-- The rest of your sources...
  },
  sorting = {
    comparators = {
      function(...) return cmp_buffer:compare_locality(...) end,
      -- The rest of your comparators...
    }
  }
})

Indexing and how to optimize it

When a buffer is opened, this source first has to scan all lines in the buffer, match all words and store all of their occurrences. This process is called indexing. When actually editing the text in the buffer, the index of words is kept up-to-date with changes to the buffer's contents, this is called watching. It is done by re-running the indexer on just the changed lines. Indexing happens completely asynchronously in background, unlike watching, which must be performed synchronously to ensure that the index of words is kept perfectly in-sync with the lines in the buffer. However, most of the time this will not be a problem since many typical text edit operations affect only one or two lines, unless you are pasting a 1000-line snippet.

Note that you can freely edit the buffer while it is being indexed, the underlying algorithm is written in such a way that your changes will not break the index or cause errors. If a crash does happen - it is a bug, so please report it.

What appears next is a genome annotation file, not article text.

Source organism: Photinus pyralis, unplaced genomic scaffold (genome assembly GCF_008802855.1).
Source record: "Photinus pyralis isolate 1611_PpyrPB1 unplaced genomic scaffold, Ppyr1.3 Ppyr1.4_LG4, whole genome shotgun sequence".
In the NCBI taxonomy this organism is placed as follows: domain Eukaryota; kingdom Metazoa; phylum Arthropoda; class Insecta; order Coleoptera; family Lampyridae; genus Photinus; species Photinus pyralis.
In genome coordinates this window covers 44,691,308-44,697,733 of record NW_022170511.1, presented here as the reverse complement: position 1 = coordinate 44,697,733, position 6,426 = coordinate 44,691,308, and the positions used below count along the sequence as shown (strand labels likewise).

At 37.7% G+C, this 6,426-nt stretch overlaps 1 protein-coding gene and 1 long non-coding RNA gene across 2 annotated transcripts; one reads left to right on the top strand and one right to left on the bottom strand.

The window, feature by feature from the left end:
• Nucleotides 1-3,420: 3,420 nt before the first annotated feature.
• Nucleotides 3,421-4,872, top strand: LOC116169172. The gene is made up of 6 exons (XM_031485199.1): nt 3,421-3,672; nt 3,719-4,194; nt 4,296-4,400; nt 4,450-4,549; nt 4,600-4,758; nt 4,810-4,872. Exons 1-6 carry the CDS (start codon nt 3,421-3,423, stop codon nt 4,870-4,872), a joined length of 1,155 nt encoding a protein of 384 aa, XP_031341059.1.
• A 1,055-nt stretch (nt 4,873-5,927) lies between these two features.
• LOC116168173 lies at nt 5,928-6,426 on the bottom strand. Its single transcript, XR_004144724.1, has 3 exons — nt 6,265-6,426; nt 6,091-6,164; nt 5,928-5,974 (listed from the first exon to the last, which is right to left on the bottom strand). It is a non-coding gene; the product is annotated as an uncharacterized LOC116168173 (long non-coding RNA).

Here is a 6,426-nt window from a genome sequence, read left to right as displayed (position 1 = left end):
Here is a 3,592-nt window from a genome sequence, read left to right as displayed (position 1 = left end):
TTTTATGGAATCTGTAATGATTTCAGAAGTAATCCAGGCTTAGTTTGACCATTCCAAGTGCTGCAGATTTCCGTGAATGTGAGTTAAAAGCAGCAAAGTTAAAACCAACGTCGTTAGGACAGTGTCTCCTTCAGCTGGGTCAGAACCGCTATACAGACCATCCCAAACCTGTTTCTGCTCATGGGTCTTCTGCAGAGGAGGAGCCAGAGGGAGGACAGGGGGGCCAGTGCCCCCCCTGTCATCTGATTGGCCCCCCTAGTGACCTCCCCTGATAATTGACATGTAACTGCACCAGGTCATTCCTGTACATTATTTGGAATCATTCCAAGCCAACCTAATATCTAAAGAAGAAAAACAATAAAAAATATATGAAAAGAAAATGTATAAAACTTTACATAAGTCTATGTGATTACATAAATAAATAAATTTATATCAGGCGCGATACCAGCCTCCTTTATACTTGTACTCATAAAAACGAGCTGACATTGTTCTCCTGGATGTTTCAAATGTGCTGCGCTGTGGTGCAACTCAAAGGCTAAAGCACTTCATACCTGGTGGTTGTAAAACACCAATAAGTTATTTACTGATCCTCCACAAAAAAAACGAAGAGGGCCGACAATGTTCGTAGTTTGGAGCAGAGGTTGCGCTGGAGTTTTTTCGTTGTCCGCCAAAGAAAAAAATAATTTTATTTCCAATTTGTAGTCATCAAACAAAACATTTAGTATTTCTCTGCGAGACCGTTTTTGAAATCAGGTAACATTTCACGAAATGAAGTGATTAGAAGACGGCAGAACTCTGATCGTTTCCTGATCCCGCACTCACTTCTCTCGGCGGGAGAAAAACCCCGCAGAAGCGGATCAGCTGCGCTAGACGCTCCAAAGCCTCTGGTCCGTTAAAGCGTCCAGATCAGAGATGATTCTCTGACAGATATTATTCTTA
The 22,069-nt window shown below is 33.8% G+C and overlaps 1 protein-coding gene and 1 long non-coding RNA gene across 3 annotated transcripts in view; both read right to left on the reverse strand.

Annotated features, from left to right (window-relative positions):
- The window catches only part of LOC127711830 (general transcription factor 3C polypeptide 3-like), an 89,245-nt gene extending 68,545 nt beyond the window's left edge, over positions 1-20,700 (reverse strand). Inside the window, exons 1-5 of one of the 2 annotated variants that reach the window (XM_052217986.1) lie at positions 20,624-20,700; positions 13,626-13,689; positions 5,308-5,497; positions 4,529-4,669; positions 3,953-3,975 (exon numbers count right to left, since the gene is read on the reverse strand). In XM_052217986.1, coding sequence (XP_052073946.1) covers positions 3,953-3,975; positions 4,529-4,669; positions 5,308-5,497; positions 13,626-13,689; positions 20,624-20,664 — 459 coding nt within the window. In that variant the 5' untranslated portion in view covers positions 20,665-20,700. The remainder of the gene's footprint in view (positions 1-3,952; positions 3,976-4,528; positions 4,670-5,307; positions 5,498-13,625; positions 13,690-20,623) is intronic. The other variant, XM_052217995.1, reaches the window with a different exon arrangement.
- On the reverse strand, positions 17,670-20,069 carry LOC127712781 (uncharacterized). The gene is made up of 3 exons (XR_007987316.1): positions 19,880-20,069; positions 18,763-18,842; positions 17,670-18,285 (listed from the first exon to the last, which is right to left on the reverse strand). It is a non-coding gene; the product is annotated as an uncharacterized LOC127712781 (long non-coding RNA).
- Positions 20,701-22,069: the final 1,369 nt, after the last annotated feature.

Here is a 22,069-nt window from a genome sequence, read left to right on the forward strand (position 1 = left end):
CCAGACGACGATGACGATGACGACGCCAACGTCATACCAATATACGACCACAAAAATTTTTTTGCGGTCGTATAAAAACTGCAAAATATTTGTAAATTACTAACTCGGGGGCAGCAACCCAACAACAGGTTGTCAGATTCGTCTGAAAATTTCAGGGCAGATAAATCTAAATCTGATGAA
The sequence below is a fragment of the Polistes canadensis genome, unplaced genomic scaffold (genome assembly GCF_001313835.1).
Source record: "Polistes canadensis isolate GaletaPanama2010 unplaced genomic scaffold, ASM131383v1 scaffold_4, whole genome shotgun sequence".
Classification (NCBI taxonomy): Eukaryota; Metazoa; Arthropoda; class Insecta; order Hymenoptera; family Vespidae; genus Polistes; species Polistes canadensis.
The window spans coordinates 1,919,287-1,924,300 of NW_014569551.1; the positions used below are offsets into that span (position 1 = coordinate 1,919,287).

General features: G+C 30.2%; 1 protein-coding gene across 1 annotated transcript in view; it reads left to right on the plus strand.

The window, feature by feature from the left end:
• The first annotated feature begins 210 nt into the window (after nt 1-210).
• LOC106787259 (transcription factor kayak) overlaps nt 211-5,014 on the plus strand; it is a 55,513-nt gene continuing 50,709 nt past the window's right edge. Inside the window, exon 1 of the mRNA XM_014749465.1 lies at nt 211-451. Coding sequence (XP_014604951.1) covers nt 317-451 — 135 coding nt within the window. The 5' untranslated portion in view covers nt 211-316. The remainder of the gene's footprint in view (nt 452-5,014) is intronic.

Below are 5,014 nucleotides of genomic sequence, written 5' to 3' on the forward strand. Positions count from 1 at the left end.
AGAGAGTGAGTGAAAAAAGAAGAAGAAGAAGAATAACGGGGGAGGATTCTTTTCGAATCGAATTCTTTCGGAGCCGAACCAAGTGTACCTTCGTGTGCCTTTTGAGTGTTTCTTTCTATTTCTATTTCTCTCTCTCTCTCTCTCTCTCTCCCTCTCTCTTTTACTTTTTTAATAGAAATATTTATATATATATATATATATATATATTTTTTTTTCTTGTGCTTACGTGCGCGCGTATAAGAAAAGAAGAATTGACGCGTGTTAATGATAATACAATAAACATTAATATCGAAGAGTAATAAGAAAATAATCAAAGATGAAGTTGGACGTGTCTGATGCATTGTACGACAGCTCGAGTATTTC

The speed of indexing is configurable with two options: indexing_interval and indexing_batch_size. Essentially, when indexing, a timer is started, which pulls a batch of indexing_batch_size lines from the buffer, scans them for words, and repeats after indexing_interval milliseconds. Decreasing interval and/or increasing the batch size will make the indexer faster, but at the expense of higher CPU usage and more lag when editing the file while indexing is still in progress. Setting indexing_batch_size to a negative value will switch the indexer to the "synchronous" mode: this will process all lines in one go, take less time in total (since no other code will be running on the Lua thread), but with the obvious downside that the editor UI will be blocked.

The option max_indexed_line_length controls plugin's behavior in files with very long lines. This is known to slow this source down significantly (see issue #13), so by default it will take only the first few kilobytes of the line it is currently on. In other words, very long lines are not ignored, but only a part of them is indexed.

Performance on large text files

This source has been tested on code files of a few megabytes in size (5-10) and contains optimizations for them, however, the indexed words can still take up tens of megabytes of RAM if the file is large. So, if you wish to avoid accidentally running this source on big files, you can tweak get_bufnrs, for example like this:

get_bufnrs = function()
  local buf = vim.api.nvim_get_current_buf()
  local byte_size = vim.api.nvim_buf_get_offset(buf, vim.api.nvim_buf_line_count(buf))
  if byte_size > 1024 * 1024 then -- 1 Megabyte max
    return {}
  end
  return { buf }
end

Of course, this snippet can be combined with any other recipes for get_bufnrs.